In this episode of Startups For The Rest Of Us, Rob and Mike talk about management lessons for founders. This episode is geared towards how to manage a team of people and discusses the two extremes of a highly involved micro-manager versus allowing people to work independently.
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Mike [00:00]: In this episode of ‘Startups for the Rest of Us,’ Rob and I are going to be talking about management lessons for founders. This is ‘Startups for the Rest of Us,’ episode 314.
Welcome to ‘Startups for the Rest of Us,’ the podcast that helps developers, designers and entrepreneurs be awesome at building, launching and growing software products whether you’ve built your first product or you’re just thinking about it. I’m Mike.
Rob [00:26]: And I’m Rob.
Mike [00:26]: We’re here to share experiences to help you avoid the same mistakes we’ve made. What’s going on this week Rob?
Rob [00:30]: Things are pretty good. Getting some positive feedback about episode 311 where I interviewed Derek about what it’s like selling a $128,000 side project. Did you hear that episode yet?
Mike [00:40]: I actually have not. It’s on my list. I haven’t gone to the gym in a couple of weeks, so.
Rob [00:45]: Totally. Now everyone knows that we don’t preplan these intros. That was a genuine so, you know, you have to circle back and let me know if you liked it. But I’ve gotten several emails and I think there’s a comment on the post itself of people who just really liked the inside look of what that was like.
Mike [00:58]: I’ll read the transcript. How’s that?
Rob [01:01]: Yeah, do that. That’s how you always approach it. Cool. And the other thing is MicroConf tickets are on sale which has been kind of fun. And this year – you know, for folks who follow the podcasts – we have two MicroConfs now in Vegas. And they’re back to back in early April. And we went with a starter addition and a growth addition because what we found is that it was hard to build a conference that catered to both ends of these spectrums, right. Of someone looking for an idea, vetting an idea; trying to get to launch; trying to get to fulltime revenue. For everyone to be able to live off it.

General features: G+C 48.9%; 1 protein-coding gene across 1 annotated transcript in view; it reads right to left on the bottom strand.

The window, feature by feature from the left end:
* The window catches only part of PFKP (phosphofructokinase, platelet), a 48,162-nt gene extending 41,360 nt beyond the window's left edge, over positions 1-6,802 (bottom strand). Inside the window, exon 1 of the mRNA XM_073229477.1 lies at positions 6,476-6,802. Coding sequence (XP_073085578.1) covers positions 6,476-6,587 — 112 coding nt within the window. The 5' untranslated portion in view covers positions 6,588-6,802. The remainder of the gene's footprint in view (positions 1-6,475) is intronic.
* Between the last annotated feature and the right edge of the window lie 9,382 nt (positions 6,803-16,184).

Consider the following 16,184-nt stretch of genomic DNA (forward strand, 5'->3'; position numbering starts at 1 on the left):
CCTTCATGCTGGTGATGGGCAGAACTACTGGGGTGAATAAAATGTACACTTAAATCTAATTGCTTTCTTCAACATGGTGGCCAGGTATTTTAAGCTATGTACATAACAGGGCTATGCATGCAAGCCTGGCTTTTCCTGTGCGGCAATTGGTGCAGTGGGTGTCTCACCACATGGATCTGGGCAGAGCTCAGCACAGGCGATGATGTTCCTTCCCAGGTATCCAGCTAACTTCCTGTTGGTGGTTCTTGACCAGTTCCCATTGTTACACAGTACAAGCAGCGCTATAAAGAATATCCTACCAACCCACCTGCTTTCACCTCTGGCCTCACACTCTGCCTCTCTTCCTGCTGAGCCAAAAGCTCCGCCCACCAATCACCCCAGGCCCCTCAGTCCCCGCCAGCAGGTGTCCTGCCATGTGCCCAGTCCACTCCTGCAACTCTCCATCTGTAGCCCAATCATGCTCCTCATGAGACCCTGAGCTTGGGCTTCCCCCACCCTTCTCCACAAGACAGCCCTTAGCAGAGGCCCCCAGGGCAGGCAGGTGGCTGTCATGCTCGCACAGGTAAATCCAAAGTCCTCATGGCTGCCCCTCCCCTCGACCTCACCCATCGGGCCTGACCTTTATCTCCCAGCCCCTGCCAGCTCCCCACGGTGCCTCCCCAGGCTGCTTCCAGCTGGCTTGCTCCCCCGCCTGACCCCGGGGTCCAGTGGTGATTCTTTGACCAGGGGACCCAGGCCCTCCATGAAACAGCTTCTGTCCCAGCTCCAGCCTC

And that’s where starter addition basically ends. It’s all the stuff that you do in the early stage. And then growth addition is for folks who are already living off of it and are looking to grow it. And it’s been pretty cool to see kind of the distribution of folks who’ve gone to growth versus starter. And to see a lot of people are going to both of them.
But there are still tickets available which was kind of the goal of doing this, right. We’ve typically sold out. By the time we launch to the public, we sell out in what, five minutes, three minutes. I mean it’s been kind of ridiculous the past few years and this gives a lot more folks the opportunity to come and learn from the speakers and, of course, the other attendees in the hallway tracks.
So, if you’re interested go to MicroConf.com and by the time this airs you’ll either be able to still signup for the list or, perhaps, even just click right through and buy a ticket.
How about you? What’s going on?
Mike [02:11]: Well, I’m planning on casting an early vote for the election tomorrow. But I hate myself already, so, I don’t know. It’s kind of a mixed bag I guess.
Rob [02:20]: You know like; can you take a shower?
Mike [02:21]: Yeah, I don’t know. I almost wish that I could vote for nobody for the next four years and just be done with it. But whatever.
Rob [02:27]: Yeah. So I actually purchased a shirt and it’s got Cthulhu on it. And it’s says ‘Cthulhu 2016, why vote for a lesser evil.’ And so I think that should be our write in.
Mike [02:37]: I think that there’s other ones that have been out there like ‘Pedro for President.’ So –
Rob [02:40]: Right. I also have another one that’s ‘Underwood Underwood 2016.’
Mike [02:43]: Yes. I like that one too.
Rob [02:46]: Cool. What else? What’s going on with BlueTick?
Mike [02:48]: Well, I’m currently mired in support tickets and bug fixes. But I also added two paying subscribers this past week. So, things are going well. It’s just a matter of kind of going through those and – the unfortunate thing is that when there are certain things that go wrong, they create more support tickets than the actual problems that are causing those things. So, sometimes there’s this cascade effect where one thing that goes wrong or needs to be fixed will create like four or five support tickets and they’re all related to the same thing. Which kind of sucks to have to go through each of those and try and figure out are they related or are they not.